Many will say that South Africa is a strange country. Beset as we are with many interest groups requiring attention even a learn to sail programme on the most basic level is beset with 'ground rules' when money is made available from interest groups with deep enough pockets to sponsor grassroots sport. Experts say that the best way to get 'Cinderella Sports' out into the mainstream is to break into schools. Once you have the support of a school sport programme then your job becomes a whole lot easier. Consider sports that are not able to take place on school grounds - like sailing which is also not strictly a team sport then you will realise the challenges faced by sailing enthusiasts that desperately want to share their sport with younger children. Educational Specialists point to Chess as a vital support skill to learn in support of Maths. Sailing Specialists will go one step further and tell you that not only is sailing 'Chess on the Water' but that it also teaches children responsibility, the consequences of their actions and takes place in a healthy outdoor environment. During the week of 17 to 20 October the Redhouse Yacht Club embarked on a sail training initiative sponsored by Lotto through South African Sailing (SAS). Two schools form part of this pilot project - Herbert Hurd and Parsons Hill Primary - which will see 60 eager youngsters learn how to sail. All available slots have already been taken up. For the remainder of this term and on one designated day per week, each school will travel out to Redhouse with 15 pupils to take part in the training. Part of the Lotto funding goes towards transport costs for each of the two schools. The final 30 school children will complete the programme in the first term of next year. Training is done under the tutelage of Herbert Hurd Sportsmaster, Darryl Garner, who has been sailing for many years and recently completed an Instructor Developer Course which allows Garner to train other sailing . . .
We are often asked about MyPR's editorial policy - watching this screencast as we go about approving and editing (or not) press releases submitted to MyPR will give you a much better idea of what works and what doesn't when submitting your press releases. https://youtu.be/bSfEmPvpVr0 . . .
In comparison to mature solar energy markets such as Spain, Australia and Germany, the solar energy market in South Africa is a young one. The barriers to entry to the Solar Energy market are well known: High upfront cost Uncertainty around maintenance Concern around maximising production Scepticism about real savings In many instances Solar PV installations are sold as 'the right thing to do', as a contribution to 'saving the planet' and lastly as a means to save energy costs. South Africans are an innovative bunch who, presented with a problem or barriers to market entry, will in most instances come up with a viable solution. And this Solar PV solution is one that cuts the costs of those businesses that make a hefty contribution to the job market. Durban based, Energy Capital, through the use of Solar PV offer a unique solution to businesses seeking to reduce their energy costs without capital outlay. Energy Capital was established to facilitate the long term funding of renewable energy equipment for end users. Under section 12J of the Income Tax Act individuals, companies and trusts can get a tax deduction if they invest in a venture capital company (VCC) that in turn invests in a qualifying small business for at least five years. Using this venture capital tax incentive, Energy Capital, was earlier this year able to tap R2.6m from Broadreach Capital’s Harbour Energy 1 fund to bankroll the installation of a rooftop photovoltaic system for a business park in Pinetown, KwaZulu Natal. Energy Capital chief executive Doug Brazier says the funding created eight jobs, mainly of installers on site. Investors generate a return by the company selling the power generated from each unit to clients. Funding for another 120 similar projects is planned. In essence Energy Capital, through it's national network of partners, will: Advise on Energy Efficiency measures at no cost Install a Solar PV system at no cost Enter into a . . .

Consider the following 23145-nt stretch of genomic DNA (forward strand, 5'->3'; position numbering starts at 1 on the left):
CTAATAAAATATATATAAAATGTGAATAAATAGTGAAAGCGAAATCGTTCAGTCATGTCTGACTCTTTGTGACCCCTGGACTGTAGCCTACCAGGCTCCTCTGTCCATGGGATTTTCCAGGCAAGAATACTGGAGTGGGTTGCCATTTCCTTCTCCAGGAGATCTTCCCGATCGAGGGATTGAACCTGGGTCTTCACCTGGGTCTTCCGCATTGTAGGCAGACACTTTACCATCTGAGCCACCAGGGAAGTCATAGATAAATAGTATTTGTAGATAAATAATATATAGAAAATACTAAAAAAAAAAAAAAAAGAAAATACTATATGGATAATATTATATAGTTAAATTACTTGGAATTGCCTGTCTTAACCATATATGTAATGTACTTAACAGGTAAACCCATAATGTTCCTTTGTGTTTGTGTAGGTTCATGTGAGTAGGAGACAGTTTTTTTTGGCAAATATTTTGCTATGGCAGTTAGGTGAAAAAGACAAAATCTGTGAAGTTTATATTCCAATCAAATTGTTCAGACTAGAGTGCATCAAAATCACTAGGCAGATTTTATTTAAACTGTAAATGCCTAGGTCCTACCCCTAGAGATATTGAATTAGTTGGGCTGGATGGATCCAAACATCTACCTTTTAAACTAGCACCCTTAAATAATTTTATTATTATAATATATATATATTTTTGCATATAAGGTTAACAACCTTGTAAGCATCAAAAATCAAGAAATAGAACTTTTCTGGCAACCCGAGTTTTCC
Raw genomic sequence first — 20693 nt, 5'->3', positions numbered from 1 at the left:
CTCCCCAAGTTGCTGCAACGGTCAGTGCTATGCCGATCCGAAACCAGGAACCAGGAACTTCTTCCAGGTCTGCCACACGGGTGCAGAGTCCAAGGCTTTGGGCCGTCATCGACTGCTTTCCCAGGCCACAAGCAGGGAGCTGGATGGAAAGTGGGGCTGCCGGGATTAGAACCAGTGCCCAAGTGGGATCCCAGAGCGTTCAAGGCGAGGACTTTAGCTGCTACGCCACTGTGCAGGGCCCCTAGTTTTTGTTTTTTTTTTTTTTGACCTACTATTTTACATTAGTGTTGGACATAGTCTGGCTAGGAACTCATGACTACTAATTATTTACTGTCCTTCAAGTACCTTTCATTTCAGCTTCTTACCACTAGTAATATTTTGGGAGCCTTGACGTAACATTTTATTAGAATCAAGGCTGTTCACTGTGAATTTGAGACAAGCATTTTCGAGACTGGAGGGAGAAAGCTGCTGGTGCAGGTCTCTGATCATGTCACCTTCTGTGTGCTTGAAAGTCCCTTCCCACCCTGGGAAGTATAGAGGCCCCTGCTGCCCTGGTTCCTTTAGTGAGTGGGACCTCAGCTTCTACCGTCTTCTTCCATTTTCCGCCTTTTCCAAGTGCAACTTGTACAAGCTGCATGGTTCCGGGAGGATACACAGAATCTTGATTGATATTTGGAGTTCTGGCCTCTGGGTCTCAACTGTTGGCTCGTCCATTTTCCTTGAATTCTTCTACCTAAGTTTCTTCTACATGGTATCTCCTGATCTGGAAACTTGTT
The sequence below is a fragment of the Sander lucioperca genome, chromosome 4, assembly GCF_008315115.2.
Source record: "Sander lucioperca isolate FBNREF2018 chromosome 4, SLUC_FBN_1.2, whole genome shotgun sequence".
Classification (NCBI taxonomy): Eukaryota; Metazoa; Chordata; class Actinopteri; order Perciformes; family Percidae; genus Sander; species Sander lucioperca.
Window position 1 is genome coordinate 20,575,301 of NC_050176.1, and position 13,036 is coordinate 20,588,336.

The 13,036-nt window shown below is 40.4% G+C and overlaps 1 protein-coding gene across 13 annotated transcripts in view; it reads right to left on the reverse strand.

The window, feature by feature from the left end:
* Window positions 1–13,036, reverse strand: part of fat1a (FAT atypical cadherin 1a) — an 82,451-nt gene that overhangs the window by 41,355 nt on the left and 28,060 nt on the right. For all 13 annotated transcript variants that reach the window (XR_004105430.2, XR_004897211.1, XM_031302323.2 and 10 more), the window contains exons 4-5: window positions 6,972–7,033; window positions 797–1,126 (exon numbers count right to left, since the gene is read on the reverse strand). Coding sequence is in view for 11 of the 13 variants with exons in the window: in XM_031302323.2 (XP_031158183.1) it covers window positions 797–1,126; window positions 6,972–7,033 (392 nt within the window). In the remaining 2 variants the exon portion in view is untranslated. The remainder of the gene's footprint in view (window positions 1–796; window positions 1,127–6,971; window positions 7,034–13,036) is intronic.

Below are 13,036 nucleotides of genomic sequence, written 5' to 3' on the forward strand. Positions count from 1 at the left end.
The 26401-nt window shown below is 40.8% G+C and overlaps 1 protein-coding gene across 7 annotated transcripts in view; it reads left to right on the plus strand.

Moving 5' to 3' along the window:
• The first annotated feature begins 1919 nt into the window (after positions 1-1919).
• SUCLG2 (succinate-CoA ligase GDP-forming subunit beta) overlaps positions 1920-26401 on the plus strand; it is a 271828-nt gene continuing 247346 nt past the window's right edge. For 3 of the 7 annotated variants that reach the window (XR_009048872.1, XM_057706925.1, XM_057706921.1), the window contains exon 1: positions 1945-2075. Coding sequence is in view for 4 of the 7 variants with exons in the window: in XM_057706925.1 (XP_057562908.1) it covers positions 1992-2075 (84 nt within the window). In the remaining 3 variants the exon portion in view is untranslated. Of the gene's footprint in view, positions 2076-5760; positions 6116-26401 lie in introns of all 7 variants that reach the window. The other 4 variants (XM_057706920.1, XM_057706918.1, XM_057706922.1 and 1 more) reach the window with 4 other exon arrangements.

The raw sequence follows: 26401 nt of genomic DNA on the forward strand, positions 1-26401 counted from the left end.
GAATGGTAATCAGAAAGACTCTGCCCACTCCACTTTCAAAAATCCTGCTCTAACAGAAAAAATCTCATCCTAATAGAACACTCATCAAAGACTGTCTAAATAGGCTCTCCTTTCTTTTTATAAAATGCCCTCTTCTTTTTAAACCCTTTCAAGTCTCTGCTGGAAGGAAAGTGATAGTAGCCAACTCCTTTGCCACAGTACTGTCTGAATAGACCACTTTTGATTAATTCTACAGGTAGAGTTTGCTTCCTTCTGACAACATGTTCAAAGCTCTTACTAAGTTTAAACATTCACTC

A team of six youth sailors will represent South Africa at the RS Tera World Sailing Championships being sailed offshore out of Club de Vela Santona, Spain from 30 July to 5 August 2016. Three members of the South African Team are from Port Elizabeth, Nelson Mandela Bay; Tammy Bailes, Luke Weddell and Sophie Hynch. Bailes and Weddell are Grade 8 pupils at Collegiate and Grey High School respectively whilst Hynch is in Grade 11 at St. Dominics Priory. This will be Hynch's third World Championships after sailing the Tera Worlds at Pine Lake Marina, Sedgefield in 2014 and Aquavitesse, the Netherlands in 2015. Sophie sails for the Redhouse Yacht Club. Bailes and Weddell, who sail for the Algoa Bay Yacht Club will be sailing in their first Tera World Championships and will sail in the Sport fleet which makes up 44 of the 73 entrants. Tammy is currently ranked first in SA in the Sport Fleet and has a solid sailing pedigree behind her having sailed in a number of high profile events including the 2015 Mirror Worlds sailed in South Africa, the 2015 Australian Mirror Nationals, 1st on the Tera Sport at the Western Cape Provincials, 1st in the 2016 Tera Nationals sailed out of Pine Lake Marina, Sedgefield and second at both the Eastern Cape Provincials and Youth Nationals. On the change from sailing in a Mirror - a two person boat, to the Tera - a solo boat, Tammy said; "Sailing solo allows me to be in charge and gives me a great sense of achievement." School sports for Tammy are Hockey and Water Polo. Grey High Schools Luke Weddell is a product of the ABYC Sailing School having started sailing in an O9'er and then an Optimist Dinghy. "Sailing is fun and gives you a rush," says Weddell. "I went to Tera Nationals because I thought that it would be fun," continued Weddell. Proving that fun is the best way to excel, Luke then went on and sailed to a very credible 7th place in the Tera Nationals. Luke has his eye on using skills gained on the Tera to . . .